As she turned to leave, she paused. I figured she had more to tell us but she just stood there looking into the distance. She tilted her head up and closed her eyes. After a few seconds she turned to me and asked, “What is that I smell?”
I was caught off guard by her question but recovered enough to reply, lamely, “Dinner? Would you like a bowl of winter lamb stew and some fry bread?”
As in a trance, she nodded slowly, sat herself at our table and we set her up with the last bowl of stew (there wasn’t much left) and a small piece of fry bread.
She ate slowly and in silence.
Sensing something different going on, and with a guest present, we all ate in silence; the normal banter abated.
When the storyteller finished her meal she looked up at me and said, and I’ll never forget her words,
“My grandmother made this.”
I took it to mean that her grandmother made the same lamb stew, although as I reflect on that moment many years later, and many reflections later, I’m not so sure.
“My grandmother made this for me as a child. She roasted the corn which was not the tradition, but she did it anyway. I remember the smells. I remember the texture. I remember the taste. My grandmother made this.”
Rising from the table the storyteller said her good-byes and told us she’d see us at nine at the campfire. I recall her eyes cast down as if deep in thought.
As she walked across the grounds to her truck she paused, looked back at me and said, “Thank you.” To this day I can’t remember if I heard the actual words or read her lips.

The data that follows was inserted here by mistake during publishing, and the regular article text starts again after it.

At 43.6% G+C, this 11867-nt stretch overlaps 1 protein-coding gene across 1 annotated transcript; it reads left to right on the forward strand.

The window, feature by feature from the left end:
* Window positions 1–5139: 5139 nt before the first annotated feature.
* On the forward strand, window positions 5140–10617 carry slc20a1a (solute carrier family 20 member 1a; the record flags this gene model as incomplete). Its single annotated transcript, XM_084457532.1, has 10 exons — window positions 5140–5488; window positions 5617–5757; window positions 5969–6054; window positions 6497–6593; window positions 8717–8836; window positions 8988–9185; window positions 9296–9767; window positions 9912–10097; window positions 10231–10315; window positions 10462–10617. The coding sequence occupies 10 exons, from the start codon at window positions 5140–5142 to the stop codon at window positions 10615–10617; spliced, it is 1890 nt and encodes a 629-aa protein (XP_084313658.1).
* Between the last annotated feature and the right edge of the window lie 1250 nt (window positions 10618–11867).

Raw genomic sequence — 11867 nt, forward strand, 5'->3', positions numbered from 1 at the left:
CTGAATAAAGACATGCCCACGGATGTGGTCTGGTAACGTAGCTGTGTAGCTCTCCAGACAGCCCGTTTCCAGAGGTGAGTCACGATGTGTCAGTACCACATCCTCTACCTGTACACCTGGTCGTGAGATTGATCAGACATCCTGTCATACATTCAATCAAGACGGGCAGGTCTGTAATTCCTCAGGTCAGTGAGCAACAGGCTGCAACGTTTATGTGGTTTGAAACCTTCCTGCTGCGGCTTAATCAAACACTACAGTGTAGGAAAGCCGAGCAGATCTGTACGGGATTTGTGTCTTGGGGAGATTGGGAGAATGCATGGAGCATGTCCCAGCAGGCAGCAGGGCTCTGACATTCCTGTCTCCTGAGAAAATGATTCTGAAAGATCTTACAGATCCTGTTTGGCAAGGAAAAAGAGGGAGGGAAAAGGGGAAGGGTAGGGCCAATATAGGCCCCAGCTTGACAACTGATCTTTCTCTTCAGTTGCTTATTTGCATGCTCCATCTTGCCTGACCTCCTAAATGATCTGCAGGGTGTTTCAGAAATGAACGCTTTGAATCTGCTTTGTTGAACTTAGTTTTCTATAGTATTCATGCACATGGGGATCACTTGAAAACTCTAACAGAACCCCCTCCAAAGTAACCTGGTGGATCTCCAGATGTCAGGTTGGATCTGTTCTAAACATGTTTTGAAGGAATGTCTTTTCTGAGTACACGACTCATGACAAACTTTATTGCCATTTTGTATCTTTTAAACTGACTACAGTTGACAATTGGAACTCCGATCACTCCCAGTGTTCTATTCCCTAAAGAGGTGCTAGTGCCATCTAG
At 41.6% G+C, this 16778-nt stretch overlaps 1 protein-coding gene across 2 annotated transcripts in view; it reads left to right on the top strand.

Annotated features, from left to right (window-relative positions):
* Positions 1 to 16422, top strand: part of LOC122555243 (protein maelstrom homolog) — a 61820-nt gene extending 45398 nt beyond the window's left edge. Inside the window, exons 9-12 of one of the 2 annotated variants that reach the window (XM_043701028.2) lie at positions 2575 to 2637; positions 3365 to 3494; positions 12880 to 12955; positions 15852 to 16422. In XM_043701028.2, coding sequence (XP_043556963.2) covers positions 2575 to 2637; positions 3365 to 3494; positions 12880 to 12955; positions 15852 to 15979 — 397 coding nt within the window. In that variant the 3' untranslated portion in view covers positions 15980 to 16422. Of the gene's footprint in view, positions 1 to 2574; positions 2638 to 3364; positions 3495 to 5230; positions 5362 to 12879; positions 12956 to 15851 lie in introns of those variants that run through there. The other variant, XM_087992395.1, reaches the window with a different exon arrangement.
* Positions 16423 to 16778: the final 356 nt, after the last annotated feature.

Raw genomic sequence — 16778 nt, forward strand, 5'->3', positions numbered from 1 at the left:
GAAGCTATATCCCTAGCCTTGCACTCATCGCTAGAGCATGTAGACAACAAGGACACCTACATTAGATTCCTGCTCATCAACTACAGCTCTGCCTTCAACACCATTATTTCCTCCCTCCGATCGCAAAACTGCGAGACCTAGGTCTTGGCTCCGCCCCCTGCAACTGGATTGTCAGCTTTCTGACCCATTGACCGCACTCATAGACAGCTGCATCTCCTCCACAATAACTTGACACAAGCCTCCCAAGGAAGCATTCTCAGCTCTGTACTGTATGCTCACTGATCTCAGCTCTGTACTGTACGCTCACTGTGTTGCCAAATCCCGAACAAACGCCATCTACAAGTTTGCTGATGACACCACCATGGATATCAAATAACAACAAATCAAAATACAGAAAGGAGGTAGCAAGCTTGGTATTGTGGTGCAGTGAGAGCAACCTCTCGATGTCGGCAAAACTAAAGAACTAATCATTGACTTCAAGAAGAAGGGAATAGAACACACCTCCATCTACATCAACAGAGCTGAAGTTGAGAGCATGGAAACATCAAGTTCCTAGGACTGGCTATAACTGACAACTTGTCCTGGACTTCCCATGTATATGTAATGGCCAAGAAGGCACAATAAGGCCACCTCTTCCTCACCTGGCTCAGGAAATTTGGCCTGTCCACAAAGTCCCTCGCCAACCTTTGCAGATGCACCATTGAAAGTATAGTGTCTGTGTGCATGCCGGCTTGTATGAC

We held our campfire at the shore of the lake. Sang songs. Performed skits. Typical Scout stuff. Around 9 P.M. a torch-lit canoe glided across the water carrying the storyteller. We told the boys she would be coming and there was much anticipation.
Once on shore the storyteller introduced herself and told the boys that everything she was about to relate was the Absolute Truth. Ah, the mark of an expert storyteller. The boys were held in rapt attention for nearly 40 minutes, twice as long as I expected. The story was about a grandmother and her experiences as a child. I confess, I got lost in the story and don’t remember the details.
Then, it was over and the storyteller glided back across the lake to her home and her bed and a good nights sleep.
Not so me.
Around 3 A.M. I awoke with a start. My heart was pounding. I was sweating. I had been chased by something, but now I was awake and the something was gone and I was in my tent looking out into the night across the lake.
Whooosh! A meteor flashed across the sky. The Leonid meteor shower! Whoooosh! Another one even brighter than the previous.
Whooosh! The brightest yet, illuminating the entire lake shore. And, as I looked out I saw an old lady standing on the shore of the lake. She was very tall, wore a long, buckskin dress and beads. Her grey hair was tied back in a long pony tail.
The lady raised her left hand which I saw by the light of a dying meteor. I raised mine in return.
Whooosh! Another meteor exploded in the early morning sky into a shower of green and yellow sparks and I blinked in reflex. When I opened my eyes and got accustomed to the night, the lady was gone.
I watched the meteor show for a short while after that then drifted off to sleep.
The next day we struck camp, packed up and headed back home. I thought about the storyteller and the lady from the lake. I was half-awake. Maybe I imagined the whole thing. In time I put the weekend behind me.
One thing I can tell you, though. I’ve never been able to duplicate that recipe for winter lamb stew and I’ve tried many times. I’ve done the roasting, I’ve tried combinations of peppers and squash and it’s close but no cigar. Not quite the same satisfying taste, not quite the same texture. Not quite the same as I remember.
Oh, and one other thing. I tried to contact the tribe so I could talk to the storyteller and find out more about her and her grandmother and maybe that recipe, and the tribe has been pretty adamant about this:
“We don’t have a storyteller. We’ve never had a storyteller.”